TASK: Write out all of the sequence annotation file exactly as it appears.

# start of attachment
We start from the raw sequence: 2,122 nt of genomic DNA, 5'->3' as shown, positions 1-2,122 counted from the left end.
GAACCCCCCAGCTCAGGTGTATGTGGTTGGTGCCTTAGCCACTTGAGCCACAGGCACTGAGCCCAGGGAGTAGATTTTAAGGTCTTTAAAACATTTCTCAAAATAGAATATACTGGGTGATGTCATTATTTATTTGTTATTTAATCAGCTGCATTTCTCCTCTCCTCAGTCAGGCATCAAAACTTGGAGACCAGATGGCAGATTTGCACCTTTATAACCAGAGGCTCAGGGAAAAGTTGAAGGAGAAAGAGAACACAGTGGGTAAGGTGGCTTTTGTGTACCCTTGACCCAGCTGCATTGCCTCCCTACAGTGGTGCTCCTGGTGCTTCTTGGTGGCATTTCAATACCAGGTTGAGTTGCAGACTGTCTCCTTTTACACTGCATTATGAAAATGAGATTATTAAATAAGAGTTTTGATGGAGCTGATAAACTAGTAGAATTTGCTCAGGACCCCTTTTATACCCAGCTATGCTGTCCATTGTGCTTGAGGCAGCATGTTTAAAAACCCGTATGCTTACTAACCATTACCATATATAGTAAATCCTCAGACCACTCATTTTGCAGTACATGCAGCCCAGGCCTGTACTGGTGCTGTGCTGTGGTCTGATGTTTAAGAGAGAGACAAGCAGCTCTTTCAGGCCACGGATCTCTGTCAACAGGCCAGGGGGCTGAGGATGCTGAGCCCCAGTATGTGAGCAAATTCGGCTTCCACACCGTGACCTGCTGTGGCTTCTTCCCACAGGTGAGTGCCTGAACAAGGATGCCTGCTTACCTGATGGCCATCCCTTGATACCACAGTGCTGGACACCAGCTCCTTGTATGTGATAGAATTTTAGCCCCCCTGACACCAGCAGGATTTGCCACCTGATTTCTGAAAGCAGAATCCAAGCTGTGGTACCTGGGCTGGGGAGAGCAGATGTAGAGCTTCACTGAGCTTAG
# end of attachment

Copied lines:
We start from the raw sequence: 2,122 nt of genomic DNA, 5'->3' as shown, positions 1-2,122 counted from the left end.
GAACCCCCCAGCTCAGGTGTATGTGGTTGGTGCCTTAGCCACTTGAGCCACAGGCACTGAGCCCAGGGAGTAGATTTTAAGGTCTTTAAAACATTTCTCAAAATAGAATATACTGGGTGATGTCATTATTTATTTGTTATTTAATCAGCTGCATTTCTCCTCTCCTCAGTCAGGCATCAAAACTTGGAGACCAGATGGCAGATTTGCACCTTTATAACCAGAGGCTCAGGGAAAAGTTGAAGGAGAAAGAGAACACAGTGGGTAAGGTGGCTTTTGTGTACCCTTGACCCAGCTGCATTGCCTCCCTACAGTGGTGCTCCTGGTGCTTCTTGGTGGCATTTCAATACCAGGTTGAGTTGCAGACTGTCTCCTTTTACACTGCATTATGAAAATGAGATTATTAAATAAGAGTTTTGATGGAGCTGATAAACTAGTAGAATTTGCTCAGGACCCCTTTTATACCCAGCTATGCTGTCCATTGTGCTTGAGGCAGCATGTTTAAAAACCCGTATGCTTACTAACCATTACCATATATAGTAAATCCTCAGACCACTCATTTTGCAGTACATGCAGCCCAGGCCTGTACTGGTGCTGTGCTGTGGTCTGATGTTTAAGAGAGAGACAAGCAGCTCTTTCAGGCCACGGATCTCTGTCAACAGGCCAGGGGGCTGAGGATGCTGAGCCCCAGTATGTGAGCAAATTCGGCTTCCACACCGTGACCTGCTGTGGCTTCTTCCCACAGGTGAGTGCCTGAACAAGGATGCCTGCTTACCTGATGGCCATCCCTTGATACCACAGTGCTGGACACCAGCTCCTTGTATGTGATAGAATTTTAGCCCCCCTGACACCAGCAGGATTTGCCACCTGATTTCTGAAAGCAGAATCCAAGCTGTGGTACCTGGGCTGGGGAGAGCAGATGTAGAGCTTCACTGAGCTTAG